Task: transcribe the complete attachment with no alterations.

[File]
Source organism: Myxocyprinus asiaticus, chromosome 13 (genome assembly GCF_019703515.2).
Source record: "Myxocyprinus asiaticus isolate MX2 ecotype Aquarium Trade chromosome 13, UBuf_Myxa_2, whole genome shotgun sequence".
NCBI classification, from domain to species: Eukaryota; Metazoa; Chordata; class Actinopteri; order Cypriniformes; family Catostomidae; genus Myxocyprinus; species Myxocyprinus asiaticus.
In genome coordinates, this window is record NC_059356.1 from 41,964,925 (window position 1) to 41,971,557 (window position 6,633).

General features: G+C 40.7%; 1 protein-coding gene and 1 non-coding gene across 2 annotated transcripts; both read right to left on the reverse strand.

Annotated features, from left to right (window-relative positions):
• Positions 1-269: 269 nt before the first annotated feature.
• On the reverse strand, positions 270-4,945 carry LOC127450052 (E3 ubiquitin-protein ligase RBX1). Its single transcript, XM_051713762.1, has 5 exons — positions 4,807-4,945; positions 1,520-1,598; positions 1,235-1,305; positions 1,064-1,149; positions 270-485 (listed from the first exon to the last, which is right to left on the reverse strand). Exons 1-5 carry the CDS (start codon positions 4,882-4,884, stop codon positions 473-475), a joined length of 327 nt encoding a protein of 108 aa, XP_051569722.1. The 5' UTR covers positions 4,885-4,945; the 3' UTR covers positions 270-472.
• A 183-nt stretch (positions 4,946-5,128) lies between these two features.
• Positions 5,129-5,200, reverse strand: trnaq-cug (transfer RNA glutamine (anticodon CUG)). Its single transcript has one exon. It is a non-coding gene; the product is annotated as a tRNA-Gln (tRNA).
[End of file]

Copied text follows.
Source organism: Myxocyprinus asiaticus, chromosome 13 (genome assembly GCF_019703515.2).
Source record: "Myxocyprinus asiaticus isolate MX2 ecotype Aquarium Trade chromosome 13, UBuf_Myxa_2, whole genome shotgun sequence".
NCBI classification, from domain to species: Eukaryota; Metazoa; Chordata; class Actinopteri; order Cypriniformes; family Catostomidae; genus Myxocyprinus; species Myxocyprinus asiaticus.
In genome coordinates, this window is record NC_059356.1 from 41,964,925 (window position 1) to 41,971,557 (window position 6,633).

General features: G+C 40.7%; 1 protein-coding gene and 1 non-coding gene across 2 annotated transcripts; both read right to left on the reverse strand.

Annotated features, from left to right (window-relative positions):
• Positions 1-269: 269 nt before the first annotated feature.
• On the reverse strand, positions 270-4,945 carry LOC127450052 (E3 ubiquitin-protein ligase RBX1). Its single transcript, XM_051713762.1, has 5 exons — positions 4,807-4,945; positions 1,520-1,598; positions 1,235-1,305; positions 1,064-1,149; positions 270-485 (listed from the first exon to the last, which is right to left on the reverse strand). Exons 1-5 carry the CDS (start codon positions 4,882-4,884, stop codon positions 473-475), a joined length of 327 nt encoding a protein of 108 aa, XP_051569722.1. The 5' UTR covers positions 4,885-4,945; the 3' UTR covers positions 270-472.
• A 183-nt stretch (positions 4,946-5,128) lies between these two features.
• Positions 5,129-5,200, reverse strand: trnaq-cug (transfer RNA glutamine (anticodon CUG)). Its single transcript has one exon. It is a non-coding gene; the product is annotated as a tRNA-Gln (tRNA).